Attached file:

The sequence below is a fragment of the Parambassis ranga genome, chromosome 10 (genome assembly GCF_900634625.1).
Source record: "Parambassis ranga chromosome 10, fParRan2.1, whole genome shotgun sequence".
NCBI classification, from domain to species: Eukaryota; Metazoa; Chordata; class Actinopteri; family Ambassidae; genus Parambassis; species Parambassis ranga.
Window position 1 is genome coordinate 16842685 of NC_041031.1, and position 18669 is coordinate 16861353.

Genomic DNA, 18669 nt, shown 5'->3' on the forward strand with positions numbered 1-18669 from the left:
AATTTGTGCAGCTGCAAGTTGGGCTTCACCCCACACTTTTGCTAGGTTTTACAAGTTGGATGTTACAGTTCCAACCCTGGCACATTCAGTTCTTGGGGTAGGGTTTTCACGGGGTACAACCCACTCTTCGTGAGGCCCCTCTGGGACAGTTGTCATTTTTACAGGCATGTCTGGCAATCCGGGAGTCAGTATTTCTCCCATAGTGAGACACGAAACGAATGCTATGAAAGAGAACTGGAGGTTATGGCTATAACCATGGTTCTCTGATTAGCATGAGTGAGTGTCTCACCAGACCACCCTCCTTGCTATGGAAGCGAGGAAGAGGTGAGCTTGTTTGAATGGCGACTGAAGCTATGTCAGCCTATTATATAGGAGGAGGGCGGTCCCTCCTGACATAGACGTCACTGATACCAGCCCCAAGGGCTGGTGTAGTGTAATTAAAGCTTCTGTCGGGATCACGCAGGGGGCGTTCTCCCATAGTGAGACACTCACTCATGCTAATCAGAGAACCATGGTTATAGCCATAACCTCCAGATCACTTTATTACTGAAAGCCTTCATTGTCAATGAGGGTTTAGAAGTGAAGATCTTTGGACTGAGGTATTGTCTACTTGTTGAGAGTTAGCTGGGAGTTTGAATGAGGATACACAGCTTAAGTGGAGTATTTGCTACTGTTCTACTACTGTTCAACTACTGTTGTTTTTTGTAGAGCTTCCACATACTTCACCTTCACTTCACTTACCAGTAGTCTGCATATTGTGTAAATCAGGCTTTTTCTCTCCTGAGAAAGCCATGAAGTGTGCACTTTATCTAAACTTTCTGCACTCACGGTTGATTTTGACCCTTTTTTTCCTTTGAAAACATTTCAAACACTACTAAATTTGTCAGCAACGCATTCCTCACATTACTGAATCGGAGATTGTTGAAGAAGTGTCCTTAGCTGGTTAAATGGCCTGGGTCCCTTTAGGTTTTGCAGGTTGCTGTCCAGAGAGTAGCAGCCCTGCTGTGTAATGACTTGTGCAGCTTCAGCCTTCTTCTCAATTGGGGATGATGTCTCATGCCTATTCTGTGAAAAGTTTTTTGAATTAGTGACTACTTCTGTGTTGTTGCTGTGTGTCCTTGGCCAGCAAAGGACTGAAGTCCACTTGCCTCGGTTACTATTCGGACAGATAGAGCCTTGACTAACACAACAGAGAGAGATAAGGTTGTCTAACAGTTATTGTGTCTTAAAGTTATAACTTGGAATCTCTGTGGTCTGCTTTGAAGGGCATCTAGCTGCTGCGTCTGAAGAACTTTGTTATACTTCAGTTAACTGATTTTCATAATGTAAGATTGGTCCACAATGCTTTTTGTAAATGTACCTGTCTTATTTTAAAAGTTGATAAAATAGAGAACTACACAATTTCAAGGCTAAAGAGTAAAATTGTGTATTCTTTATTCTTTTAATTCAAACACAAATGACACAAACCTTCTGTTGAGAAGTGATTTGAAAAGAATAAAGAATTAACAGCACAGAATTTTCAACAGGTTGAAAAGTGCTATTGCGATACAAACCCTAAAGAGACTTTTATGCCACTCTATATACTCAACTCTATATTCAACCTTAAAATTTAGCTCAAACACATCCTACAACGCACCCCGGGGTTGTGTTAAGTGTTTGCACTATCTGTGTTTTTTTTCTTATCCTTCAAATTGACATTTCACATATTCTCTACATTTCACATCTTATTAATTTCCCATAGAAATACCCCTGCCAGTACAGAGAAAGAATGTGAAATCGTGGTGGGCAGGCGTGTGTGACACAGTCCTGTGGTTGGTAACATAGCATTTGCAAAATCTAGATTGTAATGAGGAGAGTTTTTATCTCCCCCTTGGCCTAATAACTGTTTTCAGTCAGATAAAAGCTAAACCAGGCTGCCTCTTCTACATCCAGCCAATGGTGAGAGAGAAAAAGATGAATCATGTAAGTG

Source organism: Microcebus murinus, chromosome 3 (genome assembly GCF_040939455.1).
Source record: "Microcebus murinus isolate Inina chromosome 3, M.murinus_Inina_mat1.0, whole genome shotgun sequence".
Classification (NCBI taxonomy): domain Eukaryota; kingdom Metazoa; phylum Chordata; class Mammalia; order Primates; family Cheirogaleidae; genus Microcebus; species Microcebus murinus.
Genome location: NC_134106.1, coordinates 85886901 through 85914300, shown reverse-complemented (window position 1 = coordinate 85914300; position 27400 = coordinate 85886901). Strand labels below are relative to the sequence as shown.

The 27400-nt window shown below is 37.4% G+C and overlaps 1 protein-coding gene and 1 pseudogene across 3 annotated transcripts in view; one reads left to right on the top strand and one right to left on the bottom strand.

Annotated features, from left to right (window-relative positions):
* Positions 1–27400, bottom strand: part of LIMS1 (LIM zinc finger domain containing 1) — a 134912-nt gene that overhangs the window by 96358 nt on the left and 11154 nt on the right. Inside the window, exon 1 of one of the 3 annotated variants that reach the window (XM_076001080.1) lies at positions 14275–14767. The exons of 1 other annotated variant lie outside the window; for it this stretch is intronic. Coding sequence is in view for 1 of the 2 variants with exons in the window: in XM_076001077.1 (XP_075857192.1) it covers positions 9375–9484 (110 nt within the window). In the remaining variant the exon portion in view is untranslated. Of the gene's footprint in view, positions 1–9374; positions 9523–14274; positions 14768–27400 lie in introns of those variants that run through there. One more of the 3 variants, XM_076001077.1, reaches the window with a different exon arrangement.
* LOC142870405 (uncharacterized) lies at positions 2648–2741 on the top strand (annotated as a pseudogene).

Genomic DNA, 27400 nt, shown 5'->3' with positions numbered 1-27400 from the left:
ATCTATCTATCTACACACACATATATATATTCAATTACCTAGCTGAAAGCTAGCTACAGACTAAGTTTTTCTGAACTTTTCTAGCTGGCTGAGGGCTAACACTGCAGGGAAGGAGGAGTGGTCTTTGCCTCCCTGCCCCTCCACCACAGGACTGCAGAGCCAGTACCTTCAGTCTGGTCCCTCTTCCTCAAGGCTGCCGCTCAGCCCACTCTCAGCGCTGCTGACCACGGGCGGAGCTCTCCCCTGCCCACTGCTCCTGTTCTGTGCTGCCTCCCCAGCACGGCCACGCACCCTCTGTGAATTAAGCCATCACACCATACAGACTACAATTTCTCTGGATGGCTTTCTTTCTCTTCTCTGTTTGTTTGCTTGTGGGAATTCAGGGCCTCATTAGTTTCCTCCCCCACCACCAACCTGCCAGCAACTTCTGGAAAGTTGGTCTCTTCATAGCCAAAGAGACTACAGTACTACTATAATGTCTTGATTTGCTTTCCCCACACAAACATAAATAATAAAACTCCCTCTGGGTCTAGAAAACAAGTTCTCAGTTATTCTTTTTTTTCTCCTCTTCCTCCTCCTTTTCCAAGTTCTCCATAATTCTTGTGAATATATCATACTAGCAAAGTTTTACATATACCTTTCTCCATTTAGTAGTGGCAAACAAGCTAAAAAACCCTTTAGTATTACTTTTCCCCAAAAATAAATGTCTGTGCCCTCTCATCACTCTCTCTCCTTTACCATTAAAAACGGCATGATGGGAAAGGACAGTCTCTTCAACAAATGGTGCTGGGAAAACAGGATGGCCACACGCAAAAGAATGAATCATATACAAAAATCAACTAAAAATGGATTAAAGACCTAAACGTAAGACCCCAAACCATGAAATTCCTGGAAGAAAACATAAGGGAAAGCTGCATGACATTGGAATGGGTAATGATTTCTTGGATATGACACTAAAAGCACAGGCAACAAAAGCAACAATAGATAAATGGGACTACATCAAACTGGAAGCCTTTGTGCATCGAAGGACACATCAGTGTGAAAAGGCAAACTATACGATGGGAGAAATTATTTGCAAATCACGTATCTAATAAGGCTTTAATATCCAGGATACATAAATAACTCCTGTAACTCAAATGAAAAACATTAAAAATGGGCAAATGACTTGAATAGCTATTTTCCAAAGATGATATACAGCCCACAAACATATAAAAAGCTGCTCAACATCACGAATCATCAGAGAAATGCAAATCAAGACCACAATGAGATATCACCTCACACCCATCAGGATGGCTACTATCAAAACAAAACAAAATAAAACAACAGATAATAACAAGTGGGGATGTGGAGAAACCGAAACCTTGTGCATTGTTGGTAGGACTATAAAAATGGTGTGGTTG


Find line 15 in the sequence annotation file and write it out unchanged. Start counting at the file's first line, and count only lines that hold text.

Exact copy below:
Genomic DNA, 27400 nt, shown 5'->3' with positions numbered 1-27400 from the left: